I bought this pot a long time ago in the market and have never used it. It is marketed as a pot to be used for making Jachnoon - a Yemenite bread that is slooow baked overnight after being spread very liberally with butter. Put it in the oven an a low heat, say 150 F, and just leave it there for 10-12 hours! I have never made it, but I have eaten it, and it IS delicious but very different from any other bread I have eaten. Soft, and buttery, of course, but also flaky and rich. It is usually served with soft cheeses and grated (yes, grated) tomatoes spread over. Or Jam.
All this is a way of introducing my baking pot for this week's bread. I have read about Jim Lahey's no-knead technique for bread and am fascinated because it seems to fly in the face of everything we know about bread baking. Long slow rises, with virtually no kneading and then baked in a pot, covered, at high heat (425 F)! This bread is adapted from a cookbook I have by Nancy Baggett: Kneadlessly Simple:Fabulous, Fuss-Free No-Knead Breads, a great addition to anyone's cookbook collection and a nice gift for the baker in your family (or you!).
I was intrigued by the techniques she uses and wanted to try them myself. The bread, because it is baked in a closed pot, is literally steamed, and therefore develops a lovely crisp crust. The crumb is full of nice big holes and, the bottom line, it tastes great. Eat this one for breakfast with cheese or jam. Definitely worth the effort.
Here's What You'll Need:
3 tablespoons cracked wheat (or chopped wheat berries; see Tip)
2½ tablespoons flax seeds, preferably golden*
2/3 cup boiling water
2½ cups (12.5 ounces) whole wheat flour, plus more as needed
2 cups (10 ounces) unbleached white bread flour
2 tablespoons wheat germ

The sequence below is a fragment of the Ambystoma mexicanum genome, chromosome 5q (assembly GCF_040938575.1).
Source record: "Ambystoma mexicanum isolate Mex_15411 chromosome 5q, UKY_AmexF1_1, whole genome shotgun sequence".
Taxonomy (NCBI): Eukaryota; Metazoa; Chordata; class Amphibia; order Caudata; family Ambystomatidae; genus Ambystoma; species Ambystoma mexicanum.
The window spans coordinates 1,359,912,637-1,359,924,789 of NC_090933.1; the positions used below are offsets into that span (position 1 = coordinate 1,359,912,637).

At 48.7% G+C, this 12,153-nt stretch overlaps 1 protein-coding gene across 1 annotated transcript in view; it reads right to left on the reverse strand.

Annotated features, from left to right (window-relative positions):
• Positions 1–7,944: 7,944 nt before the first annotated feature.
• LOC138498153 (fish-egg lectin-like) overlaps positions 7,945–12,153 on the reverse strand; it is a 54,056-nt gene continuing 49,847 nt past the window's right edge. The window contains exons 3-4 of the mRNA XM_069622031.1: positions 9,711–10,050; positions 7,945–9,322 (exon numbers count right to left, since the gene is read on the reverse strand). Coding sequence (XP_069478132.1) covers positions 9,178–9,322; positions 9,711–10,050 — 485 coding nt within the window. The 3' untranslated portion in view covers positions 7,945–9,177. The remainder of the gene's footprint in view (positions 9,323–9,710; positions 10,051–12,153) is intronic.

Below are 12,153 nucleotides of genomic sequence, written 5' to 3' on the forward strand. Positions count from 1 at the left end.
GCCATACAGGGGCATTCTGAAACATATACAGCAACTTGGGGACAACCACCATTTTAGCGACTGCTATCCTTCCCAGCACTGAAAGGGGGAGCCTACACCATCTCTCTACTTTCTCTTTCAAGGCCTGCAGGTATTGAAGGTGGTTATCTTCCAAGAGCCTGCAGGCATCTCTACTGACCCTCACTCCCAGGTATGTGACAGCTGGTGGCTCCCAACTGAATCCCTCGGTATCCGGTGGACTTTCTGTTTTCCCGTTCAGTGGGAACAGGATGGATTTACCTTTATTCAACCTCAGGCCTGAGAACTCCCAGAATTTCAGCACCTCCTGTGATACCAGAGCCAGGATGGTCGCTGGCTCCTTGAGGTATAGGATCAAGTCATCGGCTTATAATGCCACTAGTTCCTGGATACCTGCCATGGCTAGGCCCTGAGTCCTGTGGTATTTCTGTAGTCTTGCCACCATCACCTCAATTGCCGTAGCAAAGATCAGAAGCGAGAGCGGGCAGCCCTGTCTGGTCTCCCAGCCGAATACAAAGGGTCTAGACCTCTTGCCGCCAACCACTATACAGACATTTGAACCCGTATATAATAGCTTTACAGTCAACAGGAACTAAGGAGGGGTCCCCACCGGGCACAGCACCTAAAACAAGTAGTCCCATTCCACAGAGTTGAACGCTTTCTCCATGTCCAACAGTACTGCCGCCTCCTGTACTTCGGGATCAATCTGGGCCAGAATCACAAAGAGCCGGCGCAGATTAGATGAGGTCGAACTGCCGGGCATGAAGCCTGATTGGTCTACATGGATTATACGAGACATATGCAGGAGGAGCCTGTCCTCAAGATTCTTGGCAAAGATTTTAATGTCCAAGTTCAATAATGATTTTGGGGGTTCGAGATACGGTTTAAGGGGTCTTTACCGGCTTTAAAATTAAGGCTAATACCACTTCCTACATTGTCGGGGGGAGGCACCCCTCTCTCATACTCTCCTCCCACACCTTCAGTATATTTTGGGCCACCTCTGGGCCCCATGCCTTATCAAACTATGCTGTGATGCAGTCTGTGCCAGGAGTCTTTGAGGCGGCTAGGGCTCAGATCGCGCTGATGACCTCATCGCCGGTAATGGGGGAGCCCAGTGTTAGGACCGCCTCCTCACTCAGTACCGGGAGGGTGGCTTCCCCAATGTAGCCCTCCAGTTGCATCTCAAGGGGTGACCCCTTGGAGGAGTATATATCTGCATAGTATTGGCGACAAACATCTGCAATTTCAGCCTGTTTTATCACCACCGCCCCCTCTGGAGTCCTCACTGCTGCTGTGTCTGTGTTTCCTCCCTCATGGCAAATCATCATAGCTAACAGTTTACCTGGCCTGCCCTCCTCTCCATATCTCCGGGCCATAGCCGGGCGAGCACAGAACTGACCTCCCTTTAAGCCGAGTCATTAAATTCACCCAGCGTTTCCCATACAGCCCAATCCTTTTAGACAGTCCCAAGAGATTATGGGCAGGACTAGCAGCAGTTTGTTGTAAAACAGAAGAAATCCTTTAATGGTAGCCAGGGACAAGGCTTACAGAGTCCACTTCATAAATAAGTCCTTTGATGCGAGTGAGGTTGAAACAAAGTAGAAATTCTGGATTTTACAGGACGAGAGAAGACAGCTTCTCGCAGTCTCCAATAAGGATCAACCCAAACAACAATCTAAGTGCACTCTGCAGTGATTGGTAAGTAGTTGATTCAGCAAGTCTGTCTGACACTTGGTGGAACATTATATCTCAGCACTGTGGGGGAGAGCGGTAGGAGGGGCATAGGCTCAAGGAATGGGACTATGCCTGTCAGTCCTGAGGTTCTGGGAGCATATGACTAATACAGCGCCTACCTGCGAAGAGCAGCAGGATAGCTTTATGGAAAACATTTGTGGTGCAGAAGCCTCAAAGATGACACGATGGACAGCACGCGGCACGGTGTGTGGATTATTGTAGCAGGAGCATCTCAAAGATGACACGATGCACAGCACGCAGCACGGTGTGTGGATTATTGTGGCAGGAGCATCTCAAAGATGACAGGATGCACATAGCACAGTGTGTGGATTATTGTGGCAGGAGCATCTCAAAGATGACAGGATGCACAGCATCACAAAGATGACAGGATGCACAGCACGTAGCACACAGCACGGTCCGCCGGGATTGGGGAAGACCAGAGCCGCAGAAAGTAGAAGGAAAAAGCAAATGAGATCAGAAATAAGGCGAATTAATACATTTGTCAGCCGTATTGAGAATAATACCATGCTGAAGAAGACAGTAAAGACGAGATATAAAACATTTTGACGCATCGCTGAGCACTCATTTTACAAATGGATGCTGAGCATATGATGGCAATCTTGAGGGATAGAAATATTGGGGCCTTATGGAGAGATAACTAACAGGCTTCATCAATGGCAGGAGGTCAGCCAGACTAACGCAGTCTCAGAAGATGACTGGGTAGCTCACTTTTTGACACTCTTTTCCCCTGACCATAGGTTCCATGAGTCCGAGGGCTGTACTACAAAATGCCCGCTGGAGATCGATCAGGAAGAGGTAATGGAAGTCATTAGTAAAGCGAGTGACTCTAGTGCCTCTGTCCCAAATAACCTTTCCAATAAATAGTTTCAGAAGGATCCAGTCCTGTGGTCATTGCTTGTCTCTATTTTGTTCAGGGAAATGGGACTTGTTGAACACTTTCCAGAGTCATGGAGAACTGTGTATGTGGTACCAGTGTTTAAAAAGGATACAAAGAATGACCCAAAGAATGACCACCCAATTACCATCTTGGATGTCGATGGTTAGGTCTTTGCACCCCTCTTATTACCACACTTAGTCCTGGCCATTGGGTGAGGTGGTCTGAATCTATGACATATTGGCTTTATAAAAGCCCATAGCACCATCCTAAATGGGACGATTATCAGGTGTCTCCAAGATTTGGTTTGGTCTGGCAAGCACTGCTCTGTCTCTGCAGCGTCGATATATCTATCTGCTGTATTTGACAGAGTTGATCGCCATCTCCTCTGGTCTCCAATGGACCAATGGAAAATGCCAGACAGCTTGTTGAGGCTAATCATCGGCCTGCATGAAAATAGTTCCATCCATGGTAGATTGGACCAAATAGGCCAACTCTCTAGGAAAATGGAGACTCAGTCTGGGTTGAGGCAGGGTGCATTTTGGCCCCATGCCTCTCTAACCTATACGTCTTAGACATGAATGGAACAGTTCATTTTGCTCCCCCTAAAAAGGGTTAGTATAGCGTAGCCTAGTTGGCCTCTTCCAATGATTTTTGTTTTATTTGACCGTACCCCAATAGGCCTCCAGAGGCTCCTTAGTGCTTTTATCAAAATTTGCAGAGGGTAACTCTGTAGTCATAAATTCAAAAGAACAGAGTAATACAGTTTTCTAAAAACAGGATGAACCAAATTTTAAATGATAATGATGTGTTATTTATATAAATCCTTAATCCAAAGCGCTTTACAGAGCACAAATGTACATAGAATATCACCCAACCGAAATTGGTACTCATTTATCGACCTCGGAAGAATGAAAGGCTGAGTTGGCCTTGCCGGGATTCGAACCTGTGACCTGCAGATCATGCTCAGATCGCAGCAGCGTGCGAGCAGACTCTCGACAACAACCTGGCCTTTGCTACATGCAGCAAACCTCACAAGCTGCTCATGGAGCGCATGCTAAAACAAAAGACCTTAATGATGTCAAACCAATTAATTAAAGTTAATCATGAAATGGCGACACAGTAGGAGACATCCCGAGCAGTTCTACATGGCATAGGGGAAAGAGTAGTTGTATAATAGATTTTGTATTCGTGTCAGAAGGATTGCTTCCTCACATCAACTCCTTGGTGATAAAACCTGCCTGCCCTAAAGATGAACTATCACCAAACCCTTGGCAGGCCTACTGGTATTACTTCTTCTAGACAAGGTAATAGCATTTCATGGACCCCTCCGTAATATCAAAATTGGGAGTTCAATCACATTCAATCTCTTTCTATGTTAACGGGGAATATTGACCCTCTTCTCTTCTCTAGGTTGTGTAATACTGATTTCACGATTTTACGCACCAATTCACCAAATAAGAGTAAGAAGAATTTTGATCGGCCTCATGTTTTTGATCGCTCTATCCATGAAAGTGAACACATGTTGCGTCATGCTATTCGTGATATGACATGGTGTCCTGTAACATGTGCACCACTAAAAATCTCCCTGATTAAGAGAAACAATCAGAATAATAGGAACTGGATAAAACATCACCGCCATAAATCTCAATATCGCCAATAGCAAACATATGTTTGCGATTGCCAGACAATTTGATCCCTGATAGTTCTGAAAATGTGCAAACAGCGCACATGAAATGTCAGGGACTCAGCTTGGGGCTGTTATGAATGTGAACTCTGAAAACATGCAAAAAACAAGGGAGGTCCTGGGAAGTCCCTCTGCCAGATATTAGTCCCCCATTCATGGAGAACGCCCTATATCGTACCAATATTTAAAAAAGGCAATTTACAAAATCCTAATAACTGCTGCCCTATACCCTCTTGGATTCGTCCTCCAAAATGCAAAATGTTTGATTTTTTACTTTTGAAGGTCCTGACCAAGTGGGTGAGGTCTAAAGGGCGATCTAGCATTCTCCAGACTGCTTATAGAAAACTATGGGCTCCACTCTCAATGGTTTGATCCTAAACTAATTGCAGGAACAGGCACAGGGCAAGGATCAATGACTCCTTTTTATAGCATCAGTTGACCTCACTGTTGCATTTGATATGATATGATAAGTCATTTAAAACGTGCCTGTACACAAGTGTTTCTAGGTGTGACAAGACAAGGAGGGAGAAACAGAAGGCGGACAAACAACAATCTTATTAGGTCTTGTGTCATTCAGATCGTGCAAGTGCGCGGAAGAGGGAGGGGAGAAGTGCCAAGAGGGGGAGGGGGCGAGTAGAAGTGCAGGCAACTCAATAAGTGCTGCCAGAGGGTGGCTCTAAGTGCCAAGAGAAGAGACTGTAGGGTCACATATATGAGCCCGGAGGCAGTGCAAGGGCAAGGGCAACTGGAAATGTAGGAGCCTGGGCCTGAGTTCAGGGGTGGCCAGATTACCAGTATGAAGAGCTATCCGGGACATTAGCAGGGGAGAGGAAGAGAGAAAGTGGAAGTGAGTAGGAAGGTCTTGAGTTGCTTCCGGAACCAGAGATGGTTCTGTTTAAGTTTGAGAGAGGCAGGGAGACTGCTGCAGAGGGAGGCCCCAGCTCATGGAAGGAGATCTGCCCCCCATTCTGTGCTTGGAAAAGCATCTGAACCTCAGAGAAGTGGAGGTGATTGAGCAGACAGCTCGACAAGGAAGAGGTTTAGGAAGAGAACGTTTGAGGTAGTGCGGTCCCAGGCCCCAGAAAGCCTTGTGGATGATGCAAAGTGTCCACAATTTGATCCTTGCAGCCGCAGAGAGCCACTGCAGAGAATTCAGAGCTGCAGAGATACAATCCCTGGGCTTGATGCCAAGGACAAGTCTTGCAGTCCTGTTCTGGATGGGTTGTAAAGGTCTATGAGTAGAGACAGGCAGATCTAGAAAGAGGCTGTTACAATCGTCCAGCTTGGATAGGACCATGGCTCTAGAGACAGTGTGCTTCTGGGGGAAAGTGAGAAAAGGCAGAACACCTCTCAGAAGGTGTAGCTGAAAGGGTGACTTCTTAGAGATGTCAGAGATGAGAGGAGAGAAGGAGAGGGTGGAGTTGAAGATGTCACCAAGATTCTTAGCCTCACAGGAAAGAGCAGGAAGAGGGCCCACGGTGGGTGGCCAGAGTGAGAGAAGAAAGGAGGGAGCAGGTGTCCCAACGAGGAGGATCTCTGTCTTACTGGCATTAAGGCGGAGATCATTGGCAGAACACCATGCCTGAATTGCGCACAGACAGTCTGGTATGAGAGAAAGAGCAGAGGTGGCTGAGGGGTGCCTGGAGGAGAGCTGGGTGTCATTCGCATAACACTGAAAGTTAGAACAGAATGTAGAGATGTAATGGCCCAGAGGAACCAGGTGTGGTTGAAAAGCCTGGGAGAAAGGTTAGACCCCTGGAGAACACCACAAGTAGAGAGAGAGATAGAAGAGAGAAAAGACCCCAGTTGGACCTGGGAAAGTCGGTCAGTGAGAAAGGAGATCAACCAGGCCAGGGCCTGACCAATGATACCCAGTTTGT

2 tablespoons poppy seeds
2 tablespoons sesame seeds
Generous 2¼ teaspoons table salt
1¼ teaspoons instant, fast-rising, or bread machine yeast
2½ tablespoons clover honey or other mild honey
2¼ cups ice water, plus more if needed
Corn oil, canola oil, or other flavorless vegetable oil for coating dough top and pot
2 tablespoons liquid egg substitute or egg white for glaze
1½ tablespoons each flax seeds, poppy seeds, and sesame seeds mixed together for garnish
* I used ground flax seeds because that's what I had on hand. In retrospect I think whole seeds would be better as they would not color the dough. A matter of aesthetics, I guess.
Here's What You'll Need To Do:
1. In a small bowl, combine the cracked wheat, flax seeds and boiling water. Mix then let it cool down completely.
2. In another bowl mix the dry ingredients, the flours, what germ, seeds, salt and yeast.
3. In yet another bowl mix the honey into the ice water. Then...
4. Make a well in the dry ingredients and mix in the honey ice water mixture and the cracked wheat flax seed mixture. Stir to combine and make a shaggy dough, scraping down the sides of the bowl. You may have to add a bit of water (the whole grain and the seeds absorb more water) if it is too dry. Cover and let it rest and rise for anywhere from 3 to 10 hours, or even overnight. If overnight, place the bowl in the refrigerator.
5. The next morning, if you refrigerated the dough, let it stand for at least an hour before continuing so it comes to room temperature. Then, using a well-oiled spatula, pull the dough away from the sides of the bowl and towards the center. Oil and flour your baking pot* and invert the dough into the pot, so it forms a rounded mound in the pot. Spray lightly with oil then cover and let it rise a second time, for about 2 hours or until doubled in volume.
6. Preheat the oven to 475 F (240 C). A hot oven. Place the pot, still covered, in the oven, reducing the temperature to 425 F (210 C). Bake for about 45 minutes until lightly browned. Then uncover the pot and let it bake for an additional 10 minutes or so until it is dark brown.
7. Remove the pot to a cooling rack, and let the bread cool for 15 minutes before removing it. Then, let it cool completely on the rack before slicing. This is a lovely bread for breakfast or as a snack. And, yes, this method definitely is worth trying again and again. It is less intensive than traditional methods and produces very tasty, attractive bread.
* I bought a simple aluminum pot about 8 in. diameter and 5 in. high with a close fitting lid.